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Spotify has offered the option to listen to podcasts for some while, but until now I’ve preferred to use a dedicated podcasts app. Sadly, my preferred choice – Podcast Republic – has become increasingly erratic of late, prompting me to give Spotify another go. Here, after a couple of weeks of using Spotify for podcasts, is why I’d consider sticking with it – and the things that it’s missing.
What’s good about using Spotify for podcasts?
In no particular order, here are the plus points of listening to podcasts on Spotify (or Spodding™ , as it should surely be called.)
- It keeps all your audio in the same app. No more flicking between different apps for different streams of audio, everything is managed from the same app. The only audio Spotify lacks is live radio. And perhaps audiobooks, although it does have a thin selection.
- Spotify’s library of podcasts is much improved. Until recently, the Spotify podcast library was very thin, concentrating largely on the big American titles. Now it’s become much broader, helped enormously by the BBC adding its vast library to Spotify.
- Podcasts can be downloaded and queued. Just like songs and albums, podcasts can be downloaded for offline listening and put in a play queue. So, if you’ve got a long drive ahead of you with patchy 4G signals on the route, you can download a succession of your favourite shows and have them play back to back.
- You can shuttle back and forth. Spotify’s podcasts have different player controls to music. You can skip back and forth 15 seconds, if someone said something and you didn’t quite catch it or if you want to zoom past an advert. You can also control the playback speed, as I understand there are some mentalists out there who prefer to listen to podcasts at 1.5x or 2x the normal speed so they can consume a whole show on a short commute, for instance.
What’s not so great about listening to podcasts on Spotify?
- There’s no central place to find podcasts. It still feels like podcasts are being shoe-horned into a music app. For instance, to access your library of followed podcasts and to discover new shows, you have to use separate menus. And finding the section to browse new podcasts is a challenge in itself, especially in the mobile app. It feels like podcasts need to be properly fenced off, with a section of their own within the Spotify apps.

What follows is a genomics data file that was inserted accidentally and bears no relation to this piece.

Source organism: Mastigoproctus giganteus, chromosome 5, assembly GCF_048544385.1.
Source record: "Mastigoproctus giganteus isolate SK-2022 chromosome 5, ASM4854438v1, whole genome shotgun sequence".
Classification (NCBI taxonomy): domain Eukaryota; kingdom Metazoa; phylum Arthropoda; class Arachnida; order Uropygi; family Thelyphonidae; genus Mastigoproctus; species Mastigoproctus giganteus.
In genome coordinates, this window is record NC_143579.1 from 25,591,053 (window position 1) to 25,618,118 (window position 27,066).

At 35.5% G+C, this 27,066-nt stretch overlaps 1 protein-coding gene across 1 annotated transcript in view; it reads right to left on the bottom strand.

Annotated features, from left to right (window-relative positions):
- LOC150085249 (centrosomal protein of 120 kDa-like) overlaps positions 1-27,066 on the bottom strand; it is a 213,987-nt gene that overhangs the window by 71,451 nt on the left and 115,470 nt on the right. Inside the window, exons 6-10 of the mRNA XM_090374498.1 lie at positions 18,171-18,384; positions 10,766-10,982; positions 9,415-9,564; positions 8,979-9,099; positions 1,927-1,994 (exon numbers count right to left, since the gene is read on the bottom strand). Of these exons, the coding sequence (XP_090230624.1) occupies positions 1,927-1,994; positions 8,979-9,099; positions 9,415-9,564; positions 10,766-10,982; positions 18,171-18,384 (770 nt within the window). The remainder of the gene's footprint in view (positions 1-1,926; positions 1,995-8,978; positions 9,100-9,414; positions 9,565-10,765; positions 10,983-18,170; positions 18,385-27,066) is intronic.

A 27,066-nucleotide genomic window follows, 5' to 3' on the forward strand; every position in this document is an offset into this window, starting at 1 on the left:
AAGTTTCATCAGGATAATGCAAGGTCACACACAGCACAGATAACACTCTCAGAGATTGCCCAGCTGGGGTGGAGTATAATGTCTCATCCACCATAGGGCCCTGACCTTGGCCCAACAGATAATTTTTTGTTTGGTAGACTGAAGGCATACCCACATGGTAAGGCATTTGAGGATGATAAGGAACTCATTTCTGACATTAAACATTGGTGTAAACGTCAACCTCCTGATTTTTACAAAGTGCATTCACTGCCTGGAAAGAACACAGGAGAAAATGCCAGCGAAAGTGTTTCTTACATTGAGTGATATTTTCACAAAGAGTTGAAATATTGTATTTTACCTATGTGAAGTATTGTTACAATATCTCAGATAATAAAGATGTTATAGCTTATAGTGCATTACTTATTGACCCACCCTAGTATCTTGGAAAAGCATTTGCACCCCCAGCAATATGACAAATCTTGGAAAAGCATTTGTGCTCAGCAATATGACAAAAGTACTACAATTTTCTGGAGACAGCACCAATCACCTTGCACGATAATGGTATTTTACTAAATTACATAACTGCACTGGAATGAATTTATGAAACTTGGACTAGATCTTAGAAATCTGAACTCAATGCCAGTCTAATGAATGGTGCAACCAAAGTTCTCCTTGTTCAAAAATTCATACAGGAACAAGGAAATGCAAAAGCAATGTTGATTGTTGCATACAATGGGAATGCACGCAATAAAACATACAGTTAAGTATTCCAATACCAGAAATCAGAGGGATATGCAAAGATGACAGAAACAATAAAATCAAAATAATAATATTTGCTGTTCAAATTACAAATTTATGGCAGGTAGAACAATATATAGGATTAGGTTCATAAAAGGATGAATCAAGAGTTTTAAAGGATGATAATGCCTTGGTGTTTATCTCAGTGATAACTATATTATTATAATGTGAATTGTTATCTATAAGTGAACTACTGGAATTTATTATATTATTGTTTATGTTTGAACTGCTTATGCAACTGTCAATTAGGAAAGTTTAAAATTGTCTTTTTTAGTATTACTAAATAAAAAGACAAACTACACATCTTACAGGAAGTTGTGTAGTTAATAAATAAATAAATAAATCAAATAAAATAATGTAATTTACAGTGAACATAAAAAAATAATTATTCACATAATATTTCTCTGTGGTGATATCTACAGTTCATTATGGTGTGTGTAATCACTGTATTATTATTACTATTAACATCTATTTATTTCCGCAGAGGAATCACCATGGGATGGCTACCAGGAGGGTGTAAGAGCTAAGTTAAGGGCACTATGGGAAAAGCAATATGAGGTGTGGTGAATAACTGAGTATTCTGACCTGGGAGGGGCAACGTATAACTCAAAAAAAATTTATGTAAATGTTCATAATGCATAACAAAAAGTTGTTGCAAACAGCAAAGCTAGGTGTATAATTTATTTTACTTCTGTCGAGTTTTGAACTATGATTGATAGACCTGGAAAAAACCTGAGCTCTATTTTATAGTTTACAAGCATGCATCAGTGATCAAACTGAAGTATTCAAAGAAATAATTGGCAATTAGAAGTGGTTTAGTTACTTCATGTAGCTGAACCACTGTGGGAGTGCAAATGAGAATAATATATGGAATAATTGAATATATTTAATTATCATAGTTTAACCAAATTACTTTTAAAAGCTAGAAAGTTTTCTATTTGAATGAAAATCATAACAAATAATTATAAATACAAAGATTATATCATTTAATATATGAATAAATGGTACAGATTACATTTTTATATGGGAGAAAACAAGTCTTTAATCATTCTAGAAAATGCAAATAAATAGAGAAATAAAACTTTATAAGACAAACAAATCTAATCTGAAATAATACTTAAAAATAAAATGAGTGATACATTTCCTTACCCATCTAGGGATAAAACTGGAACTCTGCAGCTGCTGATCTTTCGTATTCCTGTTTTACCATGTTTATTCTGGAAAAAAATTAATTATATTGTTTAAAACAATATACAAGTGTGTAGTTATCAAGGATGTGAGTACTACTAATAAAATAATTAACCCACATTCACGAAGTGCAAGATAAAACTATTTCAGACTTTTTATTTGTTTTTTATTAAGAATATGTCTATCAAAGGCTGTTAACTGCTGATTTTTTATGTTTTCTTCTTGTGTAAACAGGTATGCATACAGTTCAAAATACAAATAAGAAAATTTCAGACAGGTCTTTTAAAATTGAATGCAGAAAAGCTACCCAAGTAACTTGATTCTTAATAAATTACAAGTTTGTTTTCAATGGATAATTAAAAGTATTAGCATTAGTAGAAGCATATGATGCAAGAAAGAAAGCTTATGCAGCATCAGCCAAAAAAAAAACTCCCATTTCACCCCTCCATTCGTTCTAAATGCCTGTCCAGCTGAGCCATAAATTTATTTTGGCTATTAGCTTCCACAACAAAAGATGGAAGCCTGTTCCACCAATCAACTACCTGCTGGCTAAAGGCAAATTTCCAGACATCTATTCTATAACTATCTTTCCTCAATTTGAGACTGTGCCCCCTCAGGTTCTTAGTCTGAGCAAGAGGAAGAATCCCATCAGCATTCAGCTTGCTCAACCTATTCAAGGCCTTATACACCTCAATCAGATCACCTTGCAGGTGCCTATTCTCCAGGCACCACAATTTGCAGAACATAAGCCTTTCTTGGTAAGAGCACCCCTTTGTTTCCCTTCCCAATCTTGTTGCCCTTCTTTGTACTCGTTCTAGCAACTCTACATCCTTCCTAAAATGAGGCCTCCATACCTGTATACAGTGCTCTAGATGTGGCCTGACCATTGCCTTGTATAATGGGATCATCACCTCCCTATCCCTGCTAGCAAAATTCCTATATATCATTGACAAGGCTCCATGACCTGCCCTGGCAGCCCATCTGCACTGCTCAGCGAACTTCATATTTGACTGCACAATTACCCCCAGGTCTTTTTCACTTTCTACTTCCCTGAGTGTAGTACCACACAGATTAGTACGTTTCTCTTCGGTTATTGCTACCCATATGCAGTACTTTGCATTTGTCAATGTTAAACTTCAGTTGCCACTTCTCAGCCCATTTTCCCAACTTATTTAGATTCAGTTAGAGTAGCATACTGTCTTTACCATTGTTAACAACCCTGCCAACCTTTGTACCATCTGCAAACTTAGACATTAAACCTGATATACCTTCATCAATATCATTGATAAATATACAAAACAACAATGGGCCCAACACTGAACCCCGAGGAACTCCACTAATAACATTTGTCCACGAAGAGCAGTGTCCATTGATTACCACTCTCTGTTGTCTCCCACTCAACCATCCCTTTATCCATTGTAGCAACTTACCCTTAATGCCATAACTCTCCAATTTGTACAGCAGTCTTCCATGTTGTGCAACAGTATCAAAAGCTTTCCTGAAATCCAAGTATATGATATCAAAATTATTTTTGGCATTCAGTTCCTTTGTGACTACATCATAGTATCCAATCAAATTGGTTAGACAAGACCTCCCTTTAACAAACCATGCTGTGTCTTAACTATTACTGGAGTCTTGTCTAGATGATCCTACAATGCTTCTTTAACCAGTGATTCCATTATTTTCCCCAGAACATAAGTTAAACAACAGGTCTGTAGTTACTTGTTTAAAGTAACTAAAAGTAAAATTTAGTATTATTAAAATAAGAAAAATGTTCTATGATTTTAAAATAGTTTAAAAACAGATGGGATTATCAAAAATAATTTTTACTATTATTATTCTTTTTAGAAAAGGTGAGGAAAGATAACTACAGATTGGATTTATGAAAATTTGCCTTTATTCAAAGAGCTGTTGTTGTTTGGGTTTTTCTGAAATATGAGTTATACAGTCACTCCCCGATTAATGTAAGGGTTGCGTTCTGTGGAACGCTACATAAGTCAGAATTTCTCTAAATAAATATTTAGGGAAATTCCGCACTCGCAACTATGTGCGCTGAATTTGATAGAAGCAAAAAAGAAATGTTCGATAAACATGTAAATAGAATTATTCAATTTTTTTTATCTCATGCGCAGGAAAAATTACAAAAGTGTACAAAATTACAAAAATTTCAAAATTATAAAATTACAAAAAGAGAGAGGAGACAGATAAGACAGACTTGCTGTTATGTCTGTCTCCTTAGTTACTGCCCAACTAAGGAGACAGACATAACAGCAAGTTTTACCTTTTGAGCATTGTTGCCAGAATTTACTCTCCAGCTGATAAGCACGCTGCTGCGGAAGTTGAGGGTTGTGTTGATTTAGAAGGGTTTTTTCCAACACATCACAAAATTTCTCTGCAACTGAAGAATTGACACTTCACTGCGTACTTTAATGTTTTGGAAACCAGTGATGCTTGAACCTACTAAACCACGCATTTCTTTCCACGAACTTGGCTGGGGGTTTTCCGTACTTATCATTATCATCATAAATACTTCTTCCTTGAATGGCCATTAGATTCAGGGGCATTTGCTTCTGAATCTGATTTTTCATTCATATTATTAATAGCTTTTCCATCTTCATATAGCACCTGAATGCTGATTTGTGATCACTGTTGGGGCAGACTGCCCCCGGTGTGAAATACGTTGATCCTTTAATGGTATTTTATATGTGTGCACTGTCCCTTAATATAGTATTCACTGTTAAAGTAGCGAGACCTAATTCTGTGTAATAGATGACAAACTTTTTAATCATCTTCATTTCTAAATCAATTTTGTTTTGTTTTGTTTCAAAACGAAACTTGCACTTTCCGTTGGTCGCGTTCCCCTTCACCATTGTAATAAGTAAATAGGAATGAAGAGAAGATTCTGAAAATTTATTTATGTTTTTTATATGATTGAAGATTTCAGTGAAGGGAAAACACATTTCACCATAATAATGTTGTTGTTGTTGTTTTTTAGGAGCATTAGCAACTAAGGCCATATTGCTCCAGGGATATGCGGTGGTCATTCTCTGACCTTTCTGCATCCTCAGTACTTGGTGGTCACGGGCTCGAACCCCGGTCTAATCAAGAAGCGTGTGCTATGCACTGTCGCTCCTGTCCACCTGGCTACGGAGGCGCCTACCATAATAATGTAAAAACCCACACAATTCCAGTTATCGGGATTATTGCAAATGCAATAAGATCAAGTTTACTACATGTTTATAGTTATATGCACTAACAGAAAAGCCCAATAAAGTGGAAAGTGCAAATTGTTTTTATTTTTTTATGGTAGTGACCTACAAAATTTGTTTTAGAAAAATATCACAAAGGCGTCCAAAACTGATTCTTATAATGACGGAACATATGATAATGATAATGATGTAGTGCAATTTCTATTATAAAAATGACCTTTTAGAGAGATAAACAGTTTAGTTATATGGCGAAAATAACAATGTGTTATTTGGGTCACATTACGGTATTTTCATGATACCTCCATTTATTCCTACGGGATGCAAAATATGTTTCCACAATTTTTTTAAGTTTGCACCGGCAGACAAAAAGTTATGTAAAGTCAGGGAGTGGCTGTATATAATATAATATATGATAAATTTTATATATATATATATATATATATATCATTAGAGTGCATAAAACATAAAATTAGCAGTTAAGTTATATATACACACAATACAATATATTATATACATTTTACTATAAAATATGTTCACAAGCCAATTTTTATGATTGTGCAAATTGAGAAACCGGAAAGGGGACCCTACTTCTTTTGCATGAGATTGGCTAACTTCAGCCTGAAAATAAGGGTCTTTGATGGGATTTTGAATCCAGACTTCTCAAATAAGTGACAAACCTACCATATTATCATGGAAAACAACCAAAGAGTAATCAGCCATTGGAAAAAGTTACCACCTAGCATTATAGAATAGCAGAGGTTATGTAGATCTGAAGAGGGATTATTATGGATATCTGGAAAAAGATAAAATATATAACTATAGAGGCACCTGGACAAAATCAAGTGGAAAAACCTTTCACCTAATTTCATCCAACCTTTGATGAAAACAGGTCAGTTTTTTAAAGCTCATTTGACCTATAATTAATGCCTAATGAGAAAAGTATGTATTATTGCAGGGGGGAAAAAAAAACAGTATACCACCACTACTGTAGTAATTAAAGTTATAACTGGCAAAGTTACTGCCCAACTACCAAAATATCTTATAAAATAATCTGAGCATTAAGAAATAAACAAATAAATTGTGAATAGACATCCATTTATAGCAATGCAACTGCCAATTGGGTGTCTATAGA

- Download options are rudimentary. As mentioned above, you can download podcasts for offline listening, but so far there’s no way to automate those downloads. For example, to have Spotify download the latest episode of your followed podcasts. This is a basic feature of most dedicated podcast apps and something Spotify needs to add pronto.
- Podcast caching needs work. One of the features I love most about Spotify is the way that it caches the next song or two on your playlist before you even listen to them, so that if you wander into a 3G/4G vacuum, the music remains uninterrupted. It needs to do the same with podcasts. Quite often, I find shows dip out when I walk into the mobile signal black hole that is my local Tesco’s store, while music normally carries on regardless.
- Ads. One of the chief selling points of a Spotify subscription is no ads in between music. But because the podcasts have ads embedded in them, you still have to wade through the promos. I’m not sure if there’s an easy solution to this – Spotify can’t strip content from podcasts, after all. It doesn’t offend me greatly, but I can see why some people may resent paying for a subscription and still being subject to ads.
Overall, I’m sticking with Spotify for podcasts, because none of the weaknesses are critical, I prefer the convenience of getting most of my audio in the same app, and I suspect it will continue to improve. Give it a try if you’re a Spotify fan and let me know your thoughts in the comments below.
Now read this: How do I add music to Spotify?